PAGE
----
Years later I flew to many cities all over the country as I tried to be a Master of the Universe, running my PR agency. Honeymoon, family trips, trips with my first boyfriends, trips with my husband and extended family. Now, my trips at 35,000 feet up are mostly family vacations with H and daughter in tow.
I don’t want to hate flying so much. I want to learn to let go, accept that we have no way of controlling everything in the world or the “master plan”. I want to relax more when I fly and not look to my husband for “secret code” reassurances. He flies all the time. He gets on a plane the way I get in a cab. He can fall asleep on the runway before take-off. It’s so annoying. I thought about this. Yes, we are different ; our energy is different; our temperaments. He travels the world on planes weekly and I am mostly local, “holding down the fort” as they say. When did this happen? Yes, my professional life got smaller by choice as I raised my daughter. But why do I have to hate flying so much? To be honest, I think it got worse after 9/11, news coverage, no-fly lists, enhanced security. So be it. I am jealous of his ease with the whole thing. Like George Clooney in Up in the Air he glides through the whole process as I figure out how to survive until I land.
“There are so many people that hate flying,” said H to me one night, trying to make me feel better when I was beating myself up about it. I did a little research: Jennifer Aniston and Cher kept popping up when I Googled “celebrities and fear of flying”. I also knew, from attending a recent show (see previous post) that Whoopi Goldberg hated it so much she used an anesthesiologist to literally knock her out until she landed. But despite finding other, more famous people with the same issue, it just doesn’t make me feel better. I want to beat this.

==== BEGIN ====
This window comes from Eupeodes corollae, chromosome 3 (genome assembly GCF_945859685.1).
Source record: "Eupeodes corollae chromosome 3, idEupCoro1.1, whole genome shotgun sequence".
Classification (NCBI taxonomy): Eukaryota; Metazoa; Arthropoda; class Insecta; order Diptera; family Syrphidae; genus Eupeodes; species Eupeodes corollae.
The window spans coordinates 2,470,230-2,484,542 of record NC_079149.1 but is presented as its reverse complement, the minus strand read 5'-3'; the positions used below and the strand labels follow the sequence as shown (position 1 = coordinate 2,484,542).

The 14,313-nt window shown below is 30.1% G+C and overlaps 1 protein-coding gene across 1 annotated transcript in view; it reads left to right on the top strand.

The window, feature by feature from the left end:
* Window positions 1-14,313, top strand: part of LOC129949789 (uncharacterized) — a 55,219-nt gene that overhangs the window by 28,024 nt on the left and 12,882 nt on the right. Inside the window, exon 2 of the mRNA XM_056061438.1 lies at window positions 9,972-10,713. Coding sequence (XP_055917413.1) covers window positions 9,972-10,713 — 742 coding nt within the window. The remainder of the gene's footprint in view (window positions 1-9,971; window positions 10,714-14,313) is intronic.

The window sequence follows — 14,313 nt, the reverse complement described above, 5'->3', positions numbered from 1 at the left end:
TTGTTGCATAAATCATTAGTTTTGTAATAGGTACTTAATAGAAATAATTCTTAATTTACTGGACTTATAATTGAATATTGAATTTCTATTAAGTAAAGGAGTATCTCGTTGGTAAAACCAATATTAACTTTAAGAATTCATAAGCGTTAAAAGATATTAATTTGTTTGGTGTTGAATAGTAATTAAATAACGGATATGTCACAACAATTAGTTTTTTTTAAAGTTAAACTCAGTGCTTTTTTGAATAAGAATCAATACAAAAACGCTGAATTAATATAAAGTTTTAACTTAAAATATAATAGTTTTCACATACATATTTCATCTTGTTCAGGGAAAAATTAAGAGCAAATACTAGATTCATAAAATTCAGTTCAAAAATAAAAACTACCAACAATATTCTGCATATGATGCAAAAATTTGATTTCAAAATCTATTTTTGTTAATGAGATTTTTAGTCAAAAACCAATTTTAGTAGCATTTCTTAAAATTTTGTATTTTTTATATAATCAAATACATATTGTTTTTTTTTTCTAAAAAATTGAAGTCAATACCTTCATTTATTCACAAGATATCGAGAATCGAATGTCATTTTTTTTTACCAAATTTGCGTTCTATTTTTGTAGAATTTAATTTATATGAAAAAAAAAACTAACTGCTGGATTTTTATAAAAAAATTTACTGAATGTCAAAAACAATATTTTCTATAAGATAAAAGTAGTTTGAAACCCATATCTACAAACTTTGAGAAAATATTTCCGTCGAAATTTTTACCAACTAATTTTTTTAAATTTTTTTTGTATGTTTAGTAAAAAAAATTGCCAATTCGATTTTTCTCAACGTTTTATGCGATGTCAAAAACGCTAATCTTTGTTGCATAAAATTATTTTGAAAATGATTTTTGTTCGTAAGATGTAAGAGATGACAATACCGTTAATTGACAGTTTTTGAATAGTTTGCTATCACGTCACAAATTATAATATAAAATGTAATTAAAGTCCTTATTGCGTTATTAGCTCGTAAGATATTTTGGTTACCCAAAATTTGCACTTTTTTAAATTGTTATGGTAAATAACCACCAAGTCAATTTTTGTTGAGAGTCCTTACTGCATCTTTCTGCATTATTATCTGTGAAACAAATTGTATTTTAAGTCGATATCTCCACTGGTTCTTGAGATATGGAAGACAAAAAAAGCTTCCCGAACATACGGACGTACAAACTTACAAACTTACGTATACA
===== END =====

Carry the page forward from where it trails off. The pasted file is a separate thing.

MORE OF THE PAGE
So there I was. On a five hour flight from Aruba (I know, poor baby), rows and rows behind my family (much to my daughter’s dismay who is glued to me most of the time). Normally, if two seats were together I would sit next to her; but this time I made up some excuse and said I would switch with Daddy soon (fully knowing I wouldn’t because I just had to do this).
I blasted my iPod when I first took my seat. For some reason Annie Lennox and The Black Eyes Peas are my choices during take-off. I ignore the “turn off all electronic equipment warning” by hiding my iPod earphones under my shirt. I can’t imagine how an iPod would mess up a take-off. If it really does, we are all in trouble. I read, I watched comedy on the little TV in the seat in front of me (Mike & Molly is a good show – who knew?). I took solace in the fact that I knew I had some vodka in my carry-on bag but didn’t “go there”. I happen to be sitting next to an unfriendly guy with a bad vibe so there was no small talk to distract me. The flight was fairly smooth but of course I was still aware of every sound and movement. I looked at the flight attendants here and there (“if they are not worried, then all is fine” a friend once told me) and I got up once or twice to say a forced-relaxed “hi” to my daughter (and H) and go to the bathroom. There was no opportunity for him to reassuringly look at me during take-off, flight or landing. There were no mindless games to play with my daughter. None of my usual crutches and distractions were available; had it really been so long since I flew alone? I think I even dozed off at one point. I was psyched.